It’s hard to argue with that when he presents such a thorough, intoxicating case for it. “Take a simple glance at bourbon’s history, and the parallels (between the spirit and the American experience) become undeniable,” Huckelbridge writes. “A primary ingredient (corn) first cultivated by Native Americans. A cultivation technique brought from Europe by immigrants. A recipe invented on the Western frontier. A spirit of rebellion born of social upheaval (during the Civil War). A coming of age in the tumult of the Roaring Twenties.
‘’To know its story is to know our own.”
Once you’ve filled up on bourbon facts, top it off with a book that celebrates the resurgence of a classic whiskey cocktail. “The Old-Fashioned” (Ten Speed Press, $18.99) by Robert Simonson, drinks writer for The New York Times, covers the lore behind a drink that was once simply a mixture of bourbon or rye, bitters, sugar and water, but became, “when the expanded backbar led to experimentation and the adulteration of time-tested formulas,” a modern mess of additional ingredients such as fruit, absinthe and soda, Simonson writes.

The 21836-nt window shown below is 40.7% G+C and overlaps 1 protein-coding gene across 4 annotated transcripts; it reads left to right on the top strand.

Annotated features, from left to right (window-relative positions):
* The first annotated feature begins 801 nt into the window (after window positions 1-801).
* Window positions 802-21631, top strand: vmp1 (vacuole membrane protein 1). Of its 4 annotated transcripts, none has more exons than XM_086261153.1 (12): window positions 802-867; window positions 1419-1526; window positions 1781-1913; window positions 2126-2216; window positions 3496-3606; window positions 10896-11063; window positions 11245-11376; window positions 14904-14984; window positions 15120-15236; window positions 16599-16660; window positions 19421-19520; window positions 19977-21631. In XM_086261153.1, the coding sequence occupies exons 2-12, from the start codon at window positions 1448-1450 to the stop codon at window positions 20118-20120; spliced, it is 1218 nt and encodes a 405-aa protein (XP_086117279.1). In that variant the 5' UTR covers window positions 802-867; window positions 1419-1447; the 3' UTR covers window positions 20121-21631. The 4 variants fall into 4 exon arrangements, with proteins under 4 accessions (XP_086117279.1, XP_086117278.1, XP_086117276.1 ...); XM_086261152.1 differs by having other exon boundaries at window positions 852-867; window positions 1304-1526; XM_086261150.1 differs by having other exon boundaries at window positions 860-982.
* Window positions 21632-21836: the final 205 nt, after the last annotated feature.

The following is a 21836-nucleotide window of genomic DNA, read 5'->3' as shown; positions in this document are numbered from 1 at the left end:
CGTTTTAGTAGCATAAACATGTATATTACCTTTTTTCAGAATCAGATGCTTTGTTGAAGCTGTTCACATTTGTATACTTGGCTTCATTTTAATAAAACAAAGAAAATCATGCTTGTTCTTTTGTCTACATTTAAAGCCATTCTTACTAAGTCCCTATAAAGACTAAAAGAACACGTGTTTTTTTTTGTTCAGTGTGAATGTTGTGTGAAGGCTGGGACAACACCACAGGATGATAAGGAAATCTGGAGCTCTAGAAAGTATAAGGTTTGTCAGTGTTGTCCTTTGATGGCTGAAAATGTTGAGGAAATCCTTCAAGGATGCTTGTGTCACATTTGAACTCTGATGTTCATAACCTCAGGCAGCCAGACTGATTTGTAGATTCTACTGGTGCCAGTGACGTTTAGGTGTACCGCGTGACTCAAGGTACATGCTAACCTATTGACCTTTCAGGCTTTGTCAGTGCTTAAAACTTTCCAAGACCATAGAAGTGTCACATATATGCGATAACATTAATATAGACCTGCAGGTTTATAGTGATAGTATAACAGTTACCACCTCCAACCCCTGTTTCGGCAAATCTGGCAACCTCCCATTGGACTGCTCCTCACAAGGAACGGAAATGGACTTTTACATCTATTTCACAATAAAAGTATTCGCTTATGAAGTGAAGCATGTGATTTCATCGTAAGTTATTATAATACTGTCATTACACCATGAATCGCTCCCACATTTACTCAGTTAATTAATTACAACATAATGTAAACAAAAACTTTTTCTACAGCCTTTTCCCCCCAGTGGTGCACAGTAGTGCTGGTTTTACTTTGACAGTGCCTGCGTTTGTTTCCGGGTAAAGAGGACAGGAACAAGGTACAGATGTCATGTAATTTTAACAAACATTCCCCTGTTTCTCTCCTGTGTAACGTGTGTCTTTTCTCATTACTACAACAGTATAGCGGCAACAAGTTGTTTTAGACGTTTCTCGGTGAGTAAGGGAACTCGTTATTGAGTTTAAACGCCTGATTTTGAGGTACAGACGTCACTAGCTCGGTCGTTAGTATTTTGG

Ironic that the Old-Fashioned has returned to its original, elemental state in recent years given that it was christened the Old-Fashioned in the late 1800s as a cry by bar patrons to mixologists -- a term that also dates from that century -- to make drinks the way they wanted them, not so complex and put together in a precise manner. But Prohibition, as Simonson writes, “did no favors to any cocktail.”